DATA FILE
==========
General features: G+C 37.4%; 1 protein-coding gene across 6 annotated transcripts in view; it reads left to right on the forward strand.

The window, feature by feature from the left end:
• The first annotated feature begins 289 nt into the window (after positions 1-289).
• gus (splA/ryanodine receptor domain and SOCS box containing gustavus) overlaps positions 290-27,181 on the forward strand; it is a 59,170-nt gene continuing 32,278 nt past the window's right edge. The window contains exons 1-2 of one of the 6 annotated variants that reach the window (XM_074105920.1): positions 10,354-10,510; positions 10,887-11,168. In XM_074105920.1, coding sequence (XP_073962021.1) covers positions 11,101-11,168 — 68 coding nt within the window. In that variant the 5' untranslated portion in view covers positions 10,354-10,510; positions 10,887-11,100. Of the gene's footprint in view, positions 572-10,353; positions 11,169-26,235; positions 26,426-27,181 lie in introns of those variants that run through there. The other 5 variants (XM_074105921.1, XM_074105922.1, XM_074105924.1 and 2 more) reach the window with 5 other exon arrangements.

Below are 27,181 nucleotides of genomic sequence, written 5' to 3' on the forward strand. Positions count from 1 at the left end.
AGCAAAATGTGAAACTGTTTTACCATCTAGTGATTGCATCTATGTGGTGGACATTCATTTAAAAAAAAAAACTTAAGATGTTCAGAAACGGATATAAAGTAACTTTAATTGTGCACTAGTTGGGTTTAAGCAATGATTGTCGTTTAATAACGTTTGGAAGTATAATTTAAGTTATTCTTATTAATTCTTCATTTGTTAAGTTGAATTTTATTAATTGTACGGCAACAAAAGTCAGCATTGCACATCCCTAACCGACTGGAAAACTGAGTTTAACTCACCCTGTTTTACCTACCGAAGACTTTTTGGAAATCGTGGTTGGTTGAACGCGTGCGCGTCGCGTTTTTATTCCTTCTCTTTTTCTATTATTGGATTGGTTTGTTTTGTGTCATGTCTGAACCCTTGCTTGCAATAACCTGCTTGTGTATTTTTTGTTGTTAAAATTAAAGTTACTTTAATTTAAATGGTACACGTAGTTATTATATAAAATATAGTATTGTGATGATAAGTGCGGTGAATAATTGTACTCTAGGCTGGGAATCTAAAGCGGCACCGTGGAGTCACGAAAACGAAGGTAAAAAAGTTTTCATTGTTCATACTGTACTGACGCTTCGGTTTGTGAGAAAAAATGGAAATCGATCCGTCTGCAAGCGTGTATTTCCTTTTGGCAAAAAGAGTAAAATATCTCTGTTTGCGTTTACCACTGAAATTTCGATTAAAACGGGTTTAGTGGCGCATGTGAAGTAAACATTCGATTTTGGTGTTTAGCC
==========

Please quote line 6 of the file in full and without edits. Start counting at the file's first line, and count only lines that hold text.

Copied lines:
AGCAAAATGTGAAACTGTTTTACCATCTAGTGATTGCATCTATGTGGTGGACATTCATTTAAAAAAAAAAACTTAAGATGTTCAGAAACGGATATAAAGTAACTTTAATTGTGCACTAGTTGGGTTTAAGCAATGATTGTCGTTTAATAACGTTTGGAAGTATAATTTAAGTTATTCTTATTAATTCTTCATTTGTTAAGTTGAATTTTATTAATTGTACGGCAACAAAAGTCAGCATTGCACATCCCTAACCGACTGGAAAACTGAGTTTAACTCACCCTGTTTTACCTACCGAAGACTTTTTGGAAATCGTGGTTGGTTGAACGCGTGCGCGTCGCGTTTTTATTCCTTCTCTTTTTCTATTATTGGATTGGTTTGTTTTGTGTCATGTCTGAACCCTTGCTTGCAATAACCTGCTTGTGTATTTTTTGTTGTTAAAATTAAAGTTACTTTAATTTAAATGGTACACGTAGTTATTATATAAAATATAGTATTGTGATGATAAGTGCGGTGAATAATTGTACTCTAGGCTGGGAATCTAAAGCGGCACCGTGGAGTCACGAAAACGAAGGTAAAAAAGTTTTCATTGTTCATACTGTACTGACGCTTCGGTTTGTGAGAAAAAATGGAAATCGATCCGTCTGCAAGCGTGTATTTCCTTTTGGCAAAAAGAGTAAAATATCTCTGTTTGCGTTTACCACTGAAATTTCGATTAAAACGGGTTTAGTGGCGCATGTGAAGTAAACATTCGATTTTGGTGTTTAGCC